Sons of Israel donates Torahs to Israel Defense Forces at event
The final event at Sons of Israel was not only the culmination of OTS Amiel BaKehilla’s pilot initiative, but also a joint endeavor with Friends of the Israeli Defense Forces, who were in attendance to honor Lone Soldiers, people who move to Israel to serve in the army, and their families, who give everything to the state of Israel with their children’s service. Also in attendance was Rabbi Pesach Lerner, co-chair of the American Friends of the International Young Israel, who initiated a movement in 2001 to donate Torah scrolls to IDF army bases all over Israel—and would be accepting the donation of two Torahs from Sons of Israel that evening.
The program began with a brief introduction by Rabbi Ephraim Epstein, who welcomed Rabbi Goldscheider to speak briefly about the mission and success of OTS Amiel BaKehilla. Following the rabbi was General Gruber, who shared his experiences fighting in six Israeli wars and leading 20,000 soldiers. Among them was a story that took place during the Lebanon war, when Gruber was shot and was forced to leave five missing soldiers behind— including Zechariah Baumel, whose remains were just recently returned to Israel after 37 years. Gruber also discussed the facts of Israeli counter terrorism, and how the “asymmetrical” nature of war has changed the rules of combat in the past 20 years.
“Before, the army was on one side, the enemy was on the other side with a border in between,” he said. “Now, the border can be anywhere and the enemy can be anyone…You have to change your way of thinking when the enemy uses civilians as a shield.” He also noted that generosity is the key to winning: “When we have an agreement, we must be much more generous. Generosity is the key to finding out how they will have something to lose. In Judea and Samaria, they have something to lose. In Gaza, where 65% of people are unemployed, what is the hope? We could destroy them in 10 minutes, but then what? On the one hand, we must be generous. But when we fight, we have to do it the hard way.”
Gruber took time to explain the dire reality of Gaza for its two million residents, most of whom live in poverty. He explained some of the tactics of Hamas and of Islamic Jihad terrorists who come into Israel from Gaza, including bringing young children for cancer treatment then disappearing, abandoning the child. At the end of the day, he said, “I’m not sure someone has a solution for Gaza…To change the regime in another place, it doesn’t work… They have to change it themselves.”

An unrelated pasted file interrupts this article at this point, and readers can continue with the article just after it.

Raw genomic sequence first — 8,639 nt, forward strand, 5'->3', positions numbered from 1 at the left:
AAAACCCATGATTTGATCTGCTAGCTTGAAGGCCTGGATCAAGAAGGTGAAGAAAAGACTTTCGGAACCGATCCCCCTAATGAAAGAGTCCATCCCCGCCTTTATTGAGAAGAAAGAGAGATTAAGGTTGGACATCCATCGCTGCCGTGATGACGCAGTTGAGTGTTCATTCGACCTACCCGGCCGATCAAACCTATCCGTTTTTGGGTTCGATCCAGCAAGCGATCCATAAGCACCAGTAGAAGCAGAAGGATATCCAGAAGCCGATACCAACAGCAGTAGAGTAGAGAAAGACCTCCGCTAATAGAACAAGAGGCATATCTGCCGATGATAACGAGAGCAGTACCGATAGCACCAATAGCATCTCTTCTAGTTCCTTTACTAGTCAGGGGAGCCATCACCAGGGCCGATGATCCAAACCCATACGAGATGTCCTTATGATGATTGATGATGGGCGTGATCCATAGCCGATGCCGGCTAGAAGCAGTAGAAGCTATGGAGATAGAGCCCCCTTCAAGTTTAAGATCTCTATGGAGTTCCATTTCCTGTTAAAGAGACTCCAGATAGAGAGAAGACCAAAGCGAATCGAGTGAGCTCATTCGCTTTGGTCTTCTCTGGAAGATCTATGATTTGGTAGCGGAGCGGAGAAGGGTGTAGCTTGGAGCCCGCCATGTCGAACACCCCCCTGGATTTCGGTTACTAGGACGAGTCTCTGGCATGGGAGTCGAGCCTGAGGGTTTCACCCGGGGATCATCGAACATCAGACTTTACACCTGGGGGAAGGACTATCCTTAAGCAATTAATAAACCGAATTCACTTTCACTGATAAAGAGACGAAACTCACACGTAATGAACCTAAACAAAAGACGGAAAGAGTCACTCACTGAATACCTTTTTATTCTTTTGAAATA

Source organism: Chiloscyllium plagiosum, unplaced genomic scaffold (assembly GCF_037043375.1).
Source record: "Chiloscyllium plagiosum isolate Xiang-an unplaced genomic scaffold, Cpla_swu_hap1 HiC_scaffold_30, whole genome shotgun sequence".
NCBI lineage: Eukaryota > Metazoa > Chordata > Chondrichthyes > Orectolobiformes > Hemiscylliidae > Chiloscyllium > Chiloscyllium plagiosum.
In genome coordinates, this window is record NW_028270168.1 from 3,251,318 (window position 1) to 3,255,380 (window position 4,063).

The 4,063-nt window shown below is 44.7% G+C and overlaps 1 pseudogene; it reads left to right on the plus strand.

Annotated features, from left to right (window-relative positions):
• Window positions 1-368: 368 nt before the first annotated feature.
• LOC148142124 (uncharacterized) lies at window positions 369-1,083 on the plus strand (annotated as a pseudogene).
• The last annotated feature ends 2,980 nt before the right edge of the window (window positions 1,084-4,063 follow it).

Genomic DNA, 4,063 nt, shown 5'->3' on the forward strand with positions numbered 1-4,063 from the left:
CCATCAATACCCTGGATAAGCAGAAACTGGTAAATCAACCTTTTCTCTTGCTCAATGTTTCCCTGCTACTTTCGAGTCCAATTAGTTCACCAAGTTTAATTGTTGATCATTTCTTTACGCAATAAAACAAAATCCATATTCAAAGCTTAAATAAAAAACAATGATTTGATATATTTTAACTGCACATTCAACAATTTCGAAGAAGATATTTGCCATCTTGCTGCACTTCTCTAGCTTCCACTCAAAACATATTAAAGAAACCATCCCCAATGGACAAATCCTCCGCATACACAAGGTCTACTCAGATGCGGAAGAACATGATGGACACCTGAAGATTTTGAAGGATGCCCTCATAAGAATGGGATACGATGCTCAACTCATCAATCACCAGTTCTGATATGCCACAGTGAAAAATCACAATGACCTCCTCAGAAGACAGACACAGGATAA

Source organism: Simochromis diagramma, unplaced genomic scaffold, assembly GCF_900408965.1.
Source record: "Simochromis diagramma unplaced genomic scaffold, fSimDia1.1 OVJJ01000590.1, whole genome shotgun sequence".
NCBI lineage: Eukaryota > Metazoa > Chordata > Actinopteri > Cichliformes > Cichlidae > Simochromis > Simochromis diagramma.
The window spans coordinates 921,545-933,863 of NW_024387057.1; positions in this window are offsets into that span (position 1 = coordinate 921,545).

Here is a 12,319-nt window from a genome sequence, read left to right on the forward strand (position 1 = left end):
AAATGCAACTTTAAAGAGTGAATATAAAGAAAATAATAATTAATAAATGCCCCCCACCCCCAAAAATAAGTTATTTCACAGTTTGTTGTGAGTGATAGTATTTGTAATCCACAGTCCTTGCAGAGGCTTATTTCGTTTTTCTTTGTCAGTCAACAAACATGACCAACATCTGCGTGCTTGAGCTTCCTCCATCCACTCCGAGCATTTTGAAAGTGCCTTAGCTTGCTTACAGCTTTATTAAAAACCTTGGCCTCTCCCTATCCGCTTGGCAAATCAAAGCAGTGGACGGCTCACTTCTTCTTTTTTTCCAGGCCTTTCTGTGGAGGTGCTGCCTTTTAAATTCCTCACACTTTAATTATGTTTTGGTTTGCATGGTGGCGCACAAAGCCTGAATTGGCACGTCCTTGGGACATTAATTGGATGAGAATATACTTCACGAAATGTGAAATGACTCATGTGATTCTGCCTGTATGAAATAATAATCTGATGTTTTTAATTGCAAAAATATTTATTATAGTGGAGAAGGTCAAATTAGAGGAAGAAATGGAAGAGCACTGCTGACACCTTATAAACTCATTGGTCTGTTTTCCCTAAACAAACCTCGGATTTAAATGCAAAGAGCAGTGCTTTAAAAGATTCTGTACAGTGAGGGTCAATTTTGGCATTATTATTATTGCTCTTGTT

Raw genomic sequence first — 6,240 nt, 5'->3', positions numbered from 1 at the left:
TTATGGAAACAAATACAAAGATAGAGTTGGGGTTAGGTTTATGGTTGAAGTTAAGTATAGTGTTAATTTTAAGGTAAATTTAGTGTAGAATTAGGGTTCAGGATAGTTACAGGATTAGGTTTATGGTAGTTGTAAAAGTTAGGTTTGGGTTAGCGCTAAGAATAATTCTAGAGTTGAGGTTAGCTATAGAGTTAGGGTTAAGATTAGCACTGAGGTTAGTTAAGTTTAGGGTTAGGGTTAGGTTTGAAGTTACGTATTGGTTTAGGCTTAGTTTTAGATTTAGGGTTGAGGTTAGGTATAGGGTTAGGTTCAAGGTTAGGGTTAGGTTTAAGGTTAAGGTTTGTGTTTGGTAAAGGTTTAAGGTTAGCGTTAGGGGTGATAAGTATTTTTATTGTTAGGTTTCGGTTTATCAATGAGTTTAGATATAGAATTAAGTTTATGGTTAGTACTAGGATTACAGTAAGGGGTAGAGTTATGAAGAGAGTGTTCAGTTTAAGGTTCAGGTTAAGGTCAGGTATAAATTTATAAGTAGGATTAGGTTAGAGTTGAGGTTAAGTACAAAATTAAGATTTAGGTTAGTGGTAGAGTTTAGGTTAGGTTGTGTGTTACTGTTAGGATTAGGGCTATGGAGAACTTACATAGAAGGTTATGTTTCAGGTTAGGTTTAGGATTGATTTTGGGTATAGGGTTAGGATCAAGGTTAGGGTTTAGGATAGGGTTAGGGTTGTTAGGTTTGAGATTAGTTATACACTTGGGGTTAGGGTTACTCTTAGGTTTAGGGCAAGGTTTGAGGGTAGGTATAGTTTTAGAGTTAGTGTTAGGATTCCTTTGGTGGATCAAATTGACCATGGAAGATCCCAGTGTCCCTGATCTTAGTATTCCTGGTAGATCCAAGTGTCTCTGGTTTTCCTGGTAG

The focus of Gruber’s message was the importance of conducting oneself ethically in a war, “in order to be able to look at yourself in the mirror.” One of the questions he received was about the IDF philosophy of “Tohar Haneshek,” Purity of Arms, which, the questioner said, “lets the kids get killed to spare innocent enemy lives.”
Replied Gruber, “I am proud that this is the Israeli army. I’m proud that this is what we are doing.” He noted that in the last war, over 1,000 civilians were killed. “But we are trying to make sure we are not doing massacres…To fight, to win, and to remain a human being, that’s our goal…When you come back from the field, you don’t leave anything over there; you bring it home with you. If you’ve killed a kid or a parent, you will carry it with you. We fight in a way that we are trying to avoid killing civilians. I’m very proud that that’s our army.”
After a question-and-answer period, Tzivia Wexler, executive director of the FIDF’s Pennsylvania and Southern New Jersey chapter, shared her appreciation for the Lone Soldiers who leave their families and the security of their home countries to serve in the Israel Defense Forces, as well as their parents, who “give a priceless contribution to the State of Israel by giving their kids to the IDF to protect the State of Israel.” In appreciation, Wexler, along with retired U.S. Navy Captain Jack Lieberman and his wife, Carol, called up past Lone Soldiers as well as the families of current Lone Soldiers, and presented them with a book of Shabbat Zemirot, songs to sing at the Shabbat table.
Finally, Rabbi Pesach Lerner addressed the gathering, sharing the beginnings of the initiative to bring Torah scrolls to the IDF. Since its founding, he said, well over 300 Torahs have been donated. Rabbi Lerner expressed his appreciation to the Sons of Israel community for the two Torah scrolls they donated, one of which, he said, would likely be in use for the holiday of Shavuot at an IDF army base. As the Sons of Israel Mezamrim (singers) sang “Hatikvah,” Israel’s national anthem, General Gruber and Rabbi Goldscheider each held one of the Torahs, then led a lively procession around the synagogue that enabled attendants to kiss the scrolls.
Enjoying a post-program reception sponsored by the SOI Sisterhood, many attendees expressed their appreciation for the event, particularly General Gruber’s powerful message. “It was great to listen to him,” said Sons of Israel congregant Sarah Zanger. “He made me proud of the IDF.”